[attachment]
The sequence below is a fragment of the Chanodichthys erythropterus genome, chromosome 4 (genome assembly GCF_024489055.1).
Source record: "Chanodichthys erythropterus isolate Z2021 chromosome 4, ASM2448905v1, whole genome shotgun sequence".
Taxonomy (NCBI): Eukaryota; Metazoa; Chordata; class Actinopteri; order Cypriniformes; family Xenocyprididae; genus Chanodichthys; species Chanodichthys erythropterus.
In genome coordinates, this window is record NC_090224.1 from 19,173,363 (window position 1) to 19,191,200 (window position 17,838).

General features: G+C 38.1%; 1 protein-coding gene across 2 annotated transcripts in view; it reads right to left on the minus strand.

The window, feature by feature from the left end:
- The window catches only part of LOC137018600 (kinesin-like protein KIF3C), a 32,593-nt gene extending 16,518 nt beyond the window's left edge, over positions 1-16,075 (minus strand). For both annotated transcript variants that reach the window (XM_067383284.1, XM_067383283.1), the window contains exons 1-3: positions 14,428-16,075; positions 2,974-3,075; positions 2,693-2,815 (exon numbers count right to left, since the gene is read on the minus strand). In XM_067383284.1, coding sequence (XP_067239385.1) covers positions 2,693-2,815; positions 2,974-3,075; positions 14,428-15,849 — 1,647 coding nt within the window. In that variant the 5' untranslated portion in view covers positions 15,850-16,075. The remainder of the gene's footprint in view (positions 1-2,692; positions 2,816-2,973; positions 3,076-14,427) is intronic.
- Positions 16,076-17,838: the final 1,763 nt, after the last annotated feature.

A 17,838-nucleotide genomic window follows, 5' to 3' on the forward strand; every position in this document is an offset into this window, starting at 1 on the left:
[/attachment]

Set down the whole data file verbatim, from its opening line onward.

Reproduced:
The sequence below is a fragment of the Chanodichthys erythropterus genome, chromosome 4 (genome assembly GCF_024489055.1).
Source record: "Chanodichthys erythropterus isolate Z2021 chromosome 4, ASM2448905v1, whole genome shotgun sequence".
Taxonomy (NCBI): Eukaryota; Metazoa; Chordata; class Actinopteri; order Cypriniformes; family Xenocyprididae; genus Chanodichthys; species Chanodichthys erythropterus.
In genome coordinates, this window is record NC_090224.1 from 19,173,363 (window position 1) to 19,191,200 (window position 17,838).

General features: G+C 38.1%; 1 protein-coding gene across 2 annotated transcripts in view; it reads right to left on the minus strand.

The window, feature by feature from the left end:
- The window catches only part of LOC137018600 (kinesin-like protein KIF3C), a 32,593-nt gene extending 16,518 nt beyond the window's left edge, over positions 1-16,075 (minus strand). For both annotated transcript variants that reach the window (XM_067383284.1, XM_067383283.1), the window contains exons 1-3: positions 14,428-16,075; positions 2,974-3,075; positions 2,693-2,815 (exon numbers count right to left, since the gene is read on the minus strand). In XM_067383284.1, coding sequence (XP_067239385.1) covers positions 2,693-2,815; positions 2,974-3,075; positions 14,428-15,849 — 1,647 coding nt within the window. In that variant the 5' untranslated portion in view covers positions 15,850-16,075. The remainder of the gene's footprint in view (positions 1-2,692; positions 2,816-2,973; positions 3,076-14,427) is intronic.
- Positions 16,076-17,838: the final 1,763 nt, after the last annotated feature.

A 17,838-nucleotide genomic window follows, 5' to 3' on the forward strand; every position in this document is an offset into this window, starting at 1 on the left: